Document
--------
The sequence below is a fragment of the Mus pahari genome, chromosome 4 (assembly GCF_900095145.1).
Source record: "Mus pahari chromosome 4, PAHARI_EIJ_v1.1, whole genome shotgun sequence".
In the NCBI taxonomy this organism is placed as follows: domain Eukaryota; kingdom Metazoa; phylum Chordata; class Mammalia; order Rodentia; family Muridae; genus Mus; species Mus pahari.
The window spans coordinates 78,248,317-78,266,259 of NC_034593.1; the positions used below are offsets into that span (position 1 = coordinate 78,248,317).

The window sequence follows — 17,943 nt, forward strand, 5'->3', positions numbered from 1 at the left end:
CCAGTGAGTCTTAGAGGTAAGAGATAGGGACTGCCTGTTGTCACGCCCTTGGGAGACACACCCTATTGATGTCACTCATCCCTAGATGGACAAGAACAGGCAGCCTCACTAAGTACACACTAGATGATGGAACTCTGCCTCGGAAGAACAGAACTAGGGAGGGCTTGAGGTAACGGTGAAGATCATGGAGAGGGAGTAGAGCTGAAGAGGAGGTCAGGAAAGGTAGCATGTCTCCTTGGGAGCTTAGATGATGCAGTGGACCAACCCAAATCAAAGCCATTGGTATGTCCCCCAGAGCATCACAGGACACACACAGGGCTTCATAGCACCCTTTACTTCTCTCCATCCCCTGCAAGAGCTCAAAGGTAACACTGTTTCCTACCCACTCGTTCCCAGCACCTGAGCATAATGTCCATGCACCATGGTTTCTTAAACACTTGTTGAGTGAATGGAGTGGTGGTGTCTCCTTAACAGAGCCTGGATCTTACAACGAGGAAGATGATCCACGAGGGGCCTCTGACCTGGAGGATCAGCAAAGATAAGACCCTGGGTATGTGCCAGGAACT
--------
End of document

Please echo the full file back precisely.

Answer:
The sequence below is a fragment of the Mus pahari genome, chromosome 4 (assembly GCF_900095145.1).
Source record: "Mus pahari chromosome 4, PAHARI_EIJ_v1.1, whole genome shotgun sequence".
In the NCBI taxonomy this organism is placed as follows: domain Eukaryota; kingdom Metazoa; phylum Chordata; class Mammalia; order Rodentia; family Muridae; genus Mus; species Mus pahari.
The window spans coordinates 78,248,317-78,266,259 of NC_034593.1; the positions used below are offsets into that span (position 1 = coordinate 78,248,317).

The window sequence follows — 17,943 nt, forward strand, 5'->3', positions numbered from 1 at the left end:
CCAGTGAGTCTTAGAGGTAAGAGATAGGGACTGCCTGTTGTCACGCCCTTGGGAGACACACCCTATTGATGTCACTCATCCCTAGATGGACAAGAACAGGCAGCCTCACTAAGTACACACTAGATGATGGAACTCTGCCTCGGAAGAACAGAACTAGGGAGGGCTTGAGGTAACGGTGAAGATCATGGAGAGGGAGTAGAGCTGAAGAGGAGGTCAGGAAAGGTAGCATGTCTCCTTGGGAGCTTAGATGATGCAGTGGACCAACCCAAATCAAAGCCATTGGTATGTCCCCCAGAGCATCACAGGACACACACAGGGCTTCATAGCACCCTTTACTTCTCTCCATCCCCTGCAAGAGCTCAAAGGTAACACTGTTTCCTACCCACTCGTTCCCAGCACCTGAGCATAATGTCCATGCACCATGGTTTCTTAAACACTTGTTGAGTGAATGGAGTGGTGGTGTCTCCTTAACAGAGCCTGGATCTTACAACGAGGAAGATGATCCACGAGGGGCCTCTGACCTGGAGGATCAGCAAAGATAAGACCCTGGGTATGTGCCAGGAACT